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First time buying a bass boat ( aluminum or fiberglass)

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1 hour ago, Jig Man said:

I can tell you that I fish 4 lakes and normally go twice each week.  With the hundreds and hundreds of boats that I see with “electric anchors “ I have never seen a boat with them deployed.


Two further pieces of advice.  An electric trolling motor is the most important piece of equipment on a bass boat.  It's has more influence on your fishing success than any piece of electronics.  Go 24 volts minimum.  Spot Lock is a wonderful feature. It's not mandatory, but it sure makes things nice.   In my opinion, power poles are made to catch fishermen, not fish.  In all my years of bass fishing tournaments, I have never seen anyone use them except in docking.  Back when I was guiding, I carried two wooden stake out poles so the boat wouldn't swing when shiner fishing.  They worked just as well and cost a lot less.  My son has power poles on his flats boat.  Salt water flats fishing is different, you have tides and the fish are ultra skittish. 

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I love the boat I have. I did research like you between glass and aluminum. I know some people don’t like them. But I am well pleased with my bass tracker  pro team 175 txw. I did upgrade to minnkota terrova 80 lb thrust I-pilot. Boat does all I need and I’m very happy with it. 

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On 12/3/2023 at 10:12 PM, Jmay1002 said:

Wasn’t really wanting to spend more than 45k, that’s why the ranger 188p is what I was thinking. They’re around 34k, and I can do certain upgrades to it to keep it around that 45 mark. Just wasn’t sure how well it would do in the lakes I fish.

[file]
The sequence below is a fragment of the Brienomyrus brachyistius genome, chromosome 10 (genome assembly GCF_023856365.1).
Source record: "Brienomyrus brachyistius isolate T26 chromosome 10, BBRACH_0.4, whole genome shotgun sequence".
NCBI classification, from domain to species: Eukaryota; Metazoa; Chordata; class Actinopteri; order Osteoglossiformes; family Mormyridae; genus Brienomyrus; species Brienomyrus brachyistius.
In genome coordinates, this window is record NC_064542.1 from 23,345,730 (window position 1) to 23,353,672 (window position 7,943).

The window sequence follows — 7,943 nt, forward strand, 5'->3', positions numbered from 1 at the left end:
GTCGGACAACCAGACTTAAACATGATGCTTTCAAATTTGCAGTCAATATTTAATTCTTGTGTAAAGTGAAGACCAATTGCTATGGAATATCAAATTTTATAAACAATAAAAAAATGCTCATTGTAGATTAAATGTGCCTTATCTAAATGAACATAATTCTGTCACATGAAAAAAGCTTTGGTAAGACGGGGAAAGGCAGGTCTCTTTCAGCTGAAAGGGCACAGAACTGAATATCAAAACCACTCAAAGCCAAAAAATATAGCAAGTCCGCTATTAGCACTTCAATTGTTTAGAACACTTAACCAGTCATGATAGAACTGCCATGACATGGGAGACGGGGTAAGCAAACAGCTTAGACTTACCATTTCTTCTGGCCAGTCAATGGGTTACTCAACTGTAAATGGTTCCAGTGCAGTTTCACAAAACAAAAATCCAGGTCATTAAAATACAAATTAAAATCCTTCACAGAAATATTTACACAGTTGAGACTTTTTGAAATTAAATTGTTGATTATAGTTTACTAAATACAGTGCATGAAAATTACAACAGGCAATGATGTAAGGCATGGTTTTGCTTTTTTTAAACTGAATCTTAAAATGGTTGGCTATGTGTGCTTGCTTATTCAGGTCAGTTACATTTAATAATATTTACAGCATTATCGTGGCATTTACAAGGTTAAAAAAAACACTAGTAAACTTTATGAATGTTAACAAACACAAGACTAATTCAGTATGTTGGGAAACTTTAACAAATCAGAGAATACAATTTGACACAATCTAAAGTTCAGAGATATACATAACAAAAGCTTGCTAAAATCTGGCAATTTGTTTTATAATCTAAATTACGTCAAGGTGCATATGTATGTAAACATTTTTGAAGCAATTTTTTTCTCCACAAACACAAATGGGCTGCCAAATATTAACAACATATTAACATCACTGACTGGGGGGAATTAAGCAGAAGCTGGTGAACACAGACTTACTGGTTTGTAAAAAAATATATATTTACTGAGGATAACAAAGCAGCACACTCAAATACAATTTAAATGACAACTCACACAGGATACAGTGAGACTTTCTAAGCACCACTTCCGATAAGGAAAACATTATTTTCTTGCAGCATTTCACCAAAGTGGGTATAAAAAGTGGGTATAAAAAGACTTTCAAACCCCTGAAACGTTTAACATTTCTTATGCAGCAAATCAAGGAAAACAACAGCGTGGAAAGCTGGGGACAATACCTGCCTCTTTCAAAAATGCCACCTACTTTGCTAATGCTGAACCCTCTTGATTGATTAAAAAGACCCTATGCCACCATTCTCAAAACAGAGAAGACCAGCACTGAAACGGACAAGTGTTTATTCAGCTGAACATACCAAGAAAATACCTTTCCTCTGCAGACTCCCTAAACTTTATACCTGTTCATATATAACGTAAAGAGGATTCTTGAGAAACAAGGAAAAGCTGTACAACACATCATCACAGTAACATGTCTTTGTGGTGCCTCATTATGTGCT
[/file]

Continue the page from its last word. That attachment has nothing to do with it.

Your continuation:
I'm not familiar with the lake you mention, but $45 K will buy a lot of used fiberglass.  Don't get me wrong, I love a good aluminum boat, but Id want to get a Lund or Vexus.  And those will cost more than $45K

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On 12/4/2023 at 8:14 AM, Jig Man said:

Don’t scrimp on the trolling motor if you get a tin boat.  I’ve had 3 of them and they blow around a lot.  Spot lock will help.

This was the number one reason I sold my aluminum Lund that thing blew around so bad. I’m extremely happy with my new glass bass boat.


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On 12/3/2023 at 10:13 AM, Jmay1002 said:

As the title says. I’ve looked and done research for nearly 6 months. This will be my first boat other than a 1980s John boat with a 9.9 on the back. 

I really like the ranger 188p, but I’m not sure how it will handle lakes like okeechobee. 

Im either buying a nice aluminum boat and upgrading the trolling motor/adding power poles or buying something like a nitro17/ triton 18tx and keeping it pretty basic as it comes 


Lakes I will mostly be spending my time at are Lake Harris, Lake Okeechobee, St. John’s river, Lake pan so I’m not really sure how an 18ft aluminum boat will do. Any tips?